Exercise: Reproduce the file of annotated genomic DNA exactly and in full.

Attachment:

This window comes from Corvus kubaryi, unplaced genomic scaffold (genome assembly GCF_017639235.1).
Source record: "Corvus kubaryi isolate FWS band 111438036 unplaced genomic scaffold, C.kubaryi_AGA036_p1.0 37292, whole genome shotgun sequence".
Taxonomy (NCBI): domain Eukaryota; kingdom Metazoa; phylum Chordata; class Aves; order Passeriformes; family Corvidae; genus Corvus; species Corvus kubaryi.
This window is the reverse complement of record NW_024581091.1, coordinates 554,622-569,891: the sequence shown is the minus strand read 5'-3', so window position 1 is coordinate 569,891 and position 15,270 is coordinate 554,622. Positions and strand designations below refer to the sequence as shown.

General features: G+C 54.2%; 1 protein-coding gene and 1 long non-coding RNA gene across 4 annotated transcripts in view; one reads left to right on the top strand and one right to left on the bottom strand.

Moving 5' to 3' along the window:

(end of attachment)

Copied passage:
This window comes from Corvus kubaryi, unplaced genomic scaffold (genome assembly GCF_017639235.1).
Source record: "Corvus kubaryi isolate FWS band 111438036 unplaced genomic scaffold, C.kubaryi_AGA036_p1.0 37292, whole genome shotgun sequence".
Taxonomy (NCBI): domain Eukaryota; kingdom Metazoa; phylum Chordata; class Aves; order Passeriformes; family Corvidae; genus Corvus; species Corvus kubaryi.
This window is the reverse complement of record NW_024581091.1, coordinates 554,622-569,891: the sequence shown is the minus strand read 5'-3', so window position 1 is coordinate 569,891 and position 15,270 is coordinate 554,622. Positions and strand designations below refer to the sequence as shown.

General features: G+C 54.2%; 1 protein-coding gene and 1 long non-coding RNA gene across 4 annotated transcripts in view; one reads left to right on the top strand and one right to left on the bottom strand.

Moving 5' to 3' along the window: